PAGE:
Let go – one of the core principles of Taoism is “wu-wei” or “non-action”. The main point is that one has to know when NOT to act. The underlying concept is that things basically will take care of themselves, if they only get the chance. For the individual, applying this principle is quite hard, as it means letting things go, and let them take their own way. We need to achieve a high level of self-assuredness and self-awareness to apply this principle. If we have reached this level, we will feel a sense of inner tranquility and self-emptiness that will allow us to let go. On the highest level, we will get rid of our own ego - becoming one with our activity - and do things for the sake of things, and not to further our own ego, reaching the state of flow. Among Linux opensource developers, Linus Torvalds, is famous for non-action and just “letting things taking care of themselves”. For individual COIN members it means that they are ready to let go of their individual idea and let the team take it over and bring it to completion. Because COIN members participate out of their own will – and not external pressure - they get the liberty to do whatever they think is right, and not what the boss or the company tells them to do.

Ethics – the three jewels of the Tao are compassion, moderation, and humility. The first one, compassion, also means kindness, and undemanding love like the love of a parent for her/his child. The second one, moderation and frugality, frees us from being driven by desires. If we are happy with what we have, and do not always want more, this will liberate us. The third one, humility, will help us recognize and be grateful for the contribution of others. In a well-functioning COIN, all three concepts come together. COIN members treat each other with respect, and respect the contribution of each member. They take care of each other, and through their focus on reaching their goal first and obtaining external recognition second, they are quite frugal in their demands. The last principle, humility, is the hardest to follow. This was already recognized by Benjamin Franklin in his autobiography, when he confessed how hard it was to acquire it “I cannot boast of much success in acquiring the reality of this virtue, but I had a good deal with regard to the appearance of it.” He then goes on to describe how much easier it became to convince others when he presented his ideas in a humble way. The same should be true for COIN members, who respect the opinion of others and are grateful for the contribution of each member.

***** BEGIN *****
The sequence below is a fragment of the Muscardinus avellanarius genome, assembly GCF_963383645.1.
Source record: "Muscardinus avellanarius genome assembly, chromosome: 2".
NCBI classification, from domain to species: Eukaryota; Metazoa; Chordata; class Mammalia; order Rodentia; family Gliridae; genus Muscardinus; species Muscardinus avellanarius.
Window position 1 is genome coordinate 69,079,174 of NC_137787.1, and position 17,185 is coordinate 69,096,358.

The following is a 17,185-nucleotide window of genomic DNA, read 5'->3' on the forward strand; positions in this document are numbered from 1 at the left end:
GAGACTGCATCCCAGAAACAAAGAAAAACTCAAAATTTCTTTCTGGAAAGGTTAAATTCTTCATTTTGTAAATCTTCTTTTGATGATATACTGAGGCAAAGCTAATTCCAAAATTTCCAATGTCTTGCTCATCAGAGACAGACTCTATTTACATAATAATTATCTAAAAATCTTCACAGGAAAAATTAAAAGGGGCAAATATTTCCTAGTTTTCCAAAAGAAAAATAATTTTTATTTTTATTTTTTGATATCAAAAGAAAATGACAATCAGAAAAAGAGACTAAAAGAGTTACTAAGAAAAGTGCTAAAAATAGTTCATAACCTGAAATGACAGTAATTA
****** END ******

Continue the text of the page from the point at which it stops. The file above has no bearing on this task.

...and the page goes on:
The principles of Taoism give us a great framework of how to work together in a COIN for the highest benefit of both the COIN and the individual members.

Sunday, October 11, 2009

Reflections on COINs2009 - Towards a Science of Collaboration

I am writing this blog post on my way back from the first Conference on Collaborative Innovation Networks COINs2009. It was a cool event, taking place Oct. 8-11 2009 at SCAD, the Savannah College of Art and Design. SCAD was a fitting place and perfect host for this conference, with its mascot the bee, paragon of collaborative swarms. The themes of the COINs conference cover a wide range of interdisciplinary fields such as social network analysis, group dynamics, design and visualization, information systems and the psychology and sociality of collaboration. Thinking about these topics in the plane on the trip back to Boston, it dawned on me that the time has come to put these topics into a solid scientific framework.

While it has been scientifically recognized that swarms of bees are better thought of as one big superorganism, it is only now that similar insights are coming up for the human superorganism. Slowly this human superorganism is starting to become self aware with the indivuum seeing its identity defined not in isolation, but through its connections. We therefore need a new science of collaboration, recognizing that each human is not just an individual, but a product of his and her connections to other humans.